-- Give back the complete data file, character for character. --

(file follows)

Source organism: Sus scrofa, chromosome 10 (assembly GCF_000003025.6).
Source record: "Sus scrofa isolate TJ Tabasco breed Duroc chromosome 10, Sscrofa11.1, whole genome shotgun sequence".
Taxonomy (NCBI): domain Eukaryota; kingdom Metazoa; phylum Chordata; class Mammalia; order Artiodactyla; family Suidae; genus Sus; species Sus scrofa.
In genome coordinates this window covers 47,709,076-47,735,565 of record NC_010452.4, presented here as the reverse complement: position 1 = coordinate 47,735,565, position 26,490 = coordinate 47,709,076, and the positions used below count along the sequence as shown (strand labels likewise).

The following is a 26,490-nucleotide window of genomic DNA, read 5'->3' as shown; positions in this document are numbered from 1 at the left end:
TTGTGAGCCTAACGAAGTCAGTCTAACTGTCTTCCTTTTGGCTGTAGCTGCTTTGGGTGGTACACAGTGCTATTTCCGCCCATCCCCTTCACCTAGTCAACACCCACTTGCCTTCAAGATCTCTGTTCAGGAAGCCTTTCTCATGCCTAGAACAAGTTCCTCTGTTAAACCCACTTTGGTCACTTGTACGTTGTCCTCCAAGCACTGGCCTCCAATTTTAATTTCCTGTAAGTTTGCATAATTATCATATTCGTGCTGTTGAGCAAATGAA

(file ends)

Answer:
Source organism: Sus scrofa, chromosome 10 (assembly GCF_000003025.6).
Source record: "Sus scrofa isolate TJ Tabasco breed Duroc chromosome 10, Sscrofa11.1, whole genome shotgun sequence".
Taxonomy (NCBI): domain Eukaryota; kingdom Metazoa; phylum Chordata; class Mammalia; order Artiodactyla; family Suidae; genus Sus; species Sus scrofa.
In genome coordinates this window covers 47,709,076-47,735,565 of record NC_010452.4, presented here as the reverse complement: position 1 = coordinate 47,735,565, position 26,490 = coordinate 47,709,076, and the positions used below count along the sequence as shown (strand labels likewise).

The following is a 26,490-nucleotide window of genomic DNA, read 5'->3' as shown; positions in this document are numbered from 1 at the left end:
TTGTGAGCCTAACGAAGTCAGTCTAACTGTCTTCCTTTTGGCTGTAGCTGCTTTGGGTGGTACACAGTGCTATTTCCGCCCATCCCCTTCACCTAGTCAACACCCACTTGCCTTCAAGATCTCTGTTCAGGAAGCCTTTCTCATGCCTAGAACAAGTTCCTCTGTTAAACCCACTTTGGTCACTTGTACGTTGTCCTCCAAGCACTGGCCTCCAATTTTAATTTCCTGTAAGTTTGCATAATTATCATATTCGTGCTGTTGAGCAAATGAA